The New York City Board of Health voted unanimously Wednesday to extend an order for mandatory measles-mumps-rubella vaccinations and fines for noncompliance in certain ZIP Codes in Brooklyn, where a measles outbreak began last fall in the ultra-Orthodox Jewish community.
The city health commissioner’s order, initially issued on April 9 when the city declared a public-health emergency for the Williamsburg section of Brooklyn, mandates that anyone who lives or works in the 11205, 11206, 11211 and 11249 ZIP Codes be vaccinated against or demonstrate immunity to measles. The order applies to children aged 6 months and older, and there are fines for noncompliance.
The original order applied until the board meeting; the continuing order is effective immediately and will last until the outbreak is declared over by the health department commissioner, Oxiris Barbot.
Photos: Williamsburg Reacts to Mandatory Vaccinations
Residents weigh in on the mandatory measles-mumps-rubella vaccinations and fines for noncompliance in certain areas of Brooklyn
During a presentation before the Board of Health, the health department’s deputy commissioner for the division of disease control, Demetre Daskalakis, said the majority of the 329 confirmed cases of measles in the city, some 66%, are in children younger than 4 years old.
Data from the city presented during the meeting showed the number of reported measles cases dipped to its lowest point in late December and early January, but then increased through January, February and March in Williamsburg. Dr. Daskalakis said the “kindling” for that growth was an incident where one unvaccinated child with measles came to school, resulting in 41 other measles transmissions.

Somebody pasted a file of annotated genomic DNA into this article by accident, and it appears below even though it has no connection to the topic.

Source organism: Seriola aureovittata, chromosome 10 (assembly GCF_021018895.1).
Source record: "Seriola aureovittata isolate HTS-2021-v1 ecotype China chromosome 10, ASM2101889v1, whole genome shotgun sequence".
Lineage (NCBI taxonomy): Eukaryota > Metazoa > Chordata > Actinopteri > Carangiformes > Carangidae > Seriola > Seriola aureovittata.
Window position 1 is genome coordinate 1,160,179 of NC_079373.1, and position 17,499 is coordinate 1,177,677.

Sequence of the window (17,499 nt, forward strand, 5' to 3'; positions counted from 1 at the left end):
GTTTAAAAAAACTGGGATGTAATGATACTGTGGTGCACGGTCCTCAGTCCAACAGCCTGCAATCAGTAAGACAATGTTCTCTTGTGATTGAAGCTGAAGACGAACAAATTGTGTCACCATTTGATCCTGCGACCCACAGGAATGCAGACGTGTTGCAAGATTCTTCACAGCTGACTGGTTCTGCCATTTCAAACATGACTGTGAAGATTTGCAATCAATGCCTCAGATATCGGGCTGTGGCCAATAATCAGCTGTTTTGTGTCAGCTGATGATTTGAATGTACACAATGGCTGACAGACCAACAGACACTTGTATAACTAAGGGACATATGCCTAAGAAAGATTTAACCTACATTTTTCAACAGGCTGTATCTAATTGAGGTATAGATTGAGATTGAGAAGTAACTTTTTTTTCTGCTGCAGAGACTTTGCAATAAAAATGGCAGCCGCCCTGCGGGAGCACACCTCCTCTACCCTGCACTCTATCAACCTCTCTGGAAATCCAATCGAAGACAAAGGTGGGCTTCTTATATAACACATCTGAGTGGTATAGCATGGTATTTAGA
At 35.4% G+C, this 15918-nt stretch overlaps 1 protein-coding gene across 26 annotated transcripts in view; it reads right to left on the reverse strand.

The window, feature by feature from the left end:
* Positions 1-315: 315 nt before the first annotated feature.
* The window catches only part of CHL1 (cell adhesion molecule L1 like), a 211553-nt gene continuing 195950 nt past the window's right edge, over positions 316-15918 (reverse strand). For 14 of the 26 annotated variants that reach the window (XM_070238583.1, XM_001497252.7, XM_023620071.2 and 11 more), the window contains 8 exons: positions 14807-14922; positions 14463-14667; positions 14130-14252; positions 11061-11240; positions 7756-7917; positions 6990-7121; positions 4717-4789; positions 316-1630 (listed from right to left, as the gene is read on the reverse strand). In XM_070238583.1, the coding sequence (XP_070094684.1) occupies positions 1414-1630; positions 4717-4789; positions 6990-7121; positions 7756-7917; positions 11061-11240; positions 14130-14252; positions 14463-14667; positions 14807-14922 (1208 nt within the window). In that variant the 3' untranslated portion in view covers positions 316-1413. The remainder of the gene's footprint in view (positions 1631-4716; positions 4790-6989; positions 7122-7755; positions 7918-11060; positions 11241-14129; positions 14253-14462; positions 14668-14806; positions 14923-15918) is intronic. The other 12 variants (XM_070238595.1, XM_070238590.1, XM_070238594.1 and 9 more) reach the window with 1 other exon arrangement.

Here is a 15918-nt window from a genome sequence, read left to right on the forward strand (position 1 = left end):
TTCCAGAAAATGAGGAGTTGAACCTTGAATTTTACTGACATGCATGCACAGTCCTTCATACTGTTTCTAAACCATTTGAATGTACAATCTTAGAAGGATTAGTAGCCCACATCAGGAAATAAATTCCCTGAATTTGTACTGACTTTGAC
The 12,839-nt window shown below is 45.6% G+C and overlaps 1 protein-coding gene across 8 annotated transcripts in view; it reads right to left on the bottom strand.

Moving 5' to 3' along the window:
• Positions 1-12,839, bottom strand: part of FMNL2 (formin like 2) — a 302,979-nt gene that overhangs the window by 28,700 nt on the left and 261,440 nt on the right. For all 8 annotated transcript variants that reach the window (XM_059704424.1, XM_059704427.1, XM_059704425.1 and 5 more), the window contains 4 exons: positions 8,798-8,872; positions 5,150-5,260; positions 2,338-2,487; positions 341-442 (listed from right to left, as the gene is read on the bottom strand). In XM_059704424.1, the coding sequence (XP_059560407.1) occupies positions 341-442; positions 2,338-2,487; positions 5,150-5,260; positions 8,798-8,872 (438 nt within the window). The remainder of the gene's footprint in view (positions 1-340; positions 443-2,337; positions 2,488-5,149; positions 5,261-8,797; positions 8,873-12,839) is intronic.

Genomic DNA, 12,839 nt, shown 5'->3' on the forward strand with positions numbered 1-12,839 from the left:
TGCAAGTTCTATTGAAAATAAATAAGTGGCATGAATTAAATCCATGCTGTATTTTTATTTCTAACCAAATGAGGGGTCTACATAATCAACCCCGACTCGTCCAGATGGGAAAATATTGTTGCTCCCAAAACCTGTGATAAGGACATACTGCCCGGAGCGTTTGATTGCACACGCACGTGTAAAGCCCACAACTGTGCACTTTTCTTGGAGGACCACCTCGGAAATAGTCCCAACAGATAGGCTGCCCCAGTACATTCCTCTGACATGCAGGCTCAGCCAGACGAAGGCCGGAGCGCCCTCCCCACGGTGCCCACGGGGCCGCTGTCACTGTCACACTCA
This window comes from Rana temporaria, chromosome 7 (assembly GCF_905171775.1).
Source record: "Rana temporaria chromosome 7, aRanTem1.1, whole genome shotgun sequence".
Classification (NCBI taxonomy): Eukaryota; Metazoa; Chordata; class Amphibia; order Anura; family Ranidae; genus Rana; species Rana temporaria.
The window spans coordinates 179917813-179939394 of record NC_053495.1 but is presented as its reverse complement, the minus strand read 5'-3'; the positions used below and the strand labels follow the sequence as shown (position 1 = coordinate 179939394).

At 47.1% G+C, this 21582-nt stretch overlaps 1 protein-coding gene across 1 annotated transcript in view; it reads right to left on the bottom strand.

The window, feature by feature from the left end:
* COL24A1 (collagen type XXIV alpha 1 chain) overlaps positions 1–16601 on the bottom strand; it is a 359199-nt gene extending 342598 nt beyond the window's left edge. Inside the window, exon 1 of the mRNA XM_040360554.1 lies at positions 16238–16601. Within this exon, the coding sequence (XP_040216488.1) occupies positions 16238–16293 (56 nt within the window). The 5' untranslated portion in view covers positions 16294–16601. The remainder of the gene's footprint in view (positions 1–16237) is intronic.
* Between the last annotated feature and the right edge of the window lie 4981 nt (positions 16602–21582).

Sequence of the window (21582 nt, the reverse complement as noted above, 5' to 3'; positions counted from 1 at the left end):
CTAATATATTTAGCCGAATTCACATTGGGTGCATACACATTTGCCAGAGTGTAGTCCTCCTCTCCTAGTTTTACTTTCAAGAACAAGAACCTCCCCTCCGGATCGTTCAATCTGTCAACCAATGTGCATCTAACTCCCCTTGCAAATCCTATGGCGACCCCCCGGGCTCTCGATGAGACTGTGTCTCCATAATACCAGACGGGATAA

“It’s like a fractal. Those 40 people contact another number of people and they transmit measles,” he said.
Board of Health member Lynne Richardson expressed concern that the current outbreak could grow in emergency rooms throughout the city, where now the level of screening needed for patients who have a fever—a common symptom for measles—has created a great deal of new work.
“There was a lot of attention and drama around Ebola,” said Dr. Richardson, referring to a single case of the disease in 2014 in New York City. “But the level of preparation and the commitment of health-care resources that it is taking for us to deal safely with this measles outbreak already rivals the kind of preparation we had for Ebola, with measles actually being more contagious.”
Five parents filed a lawsuit Monday in New York against the city’s Department of Health and Mental Hygiene and the city’s health commissioner, seeking a temporary restraining order against the mandatory vaccine order. Attorneys said in their petition for the parents that there is “insufficient evidence of a measles epidemic.” A judge didn’t grant the temporary restraining order, the city said, and the next hearing in the case is on April 18.
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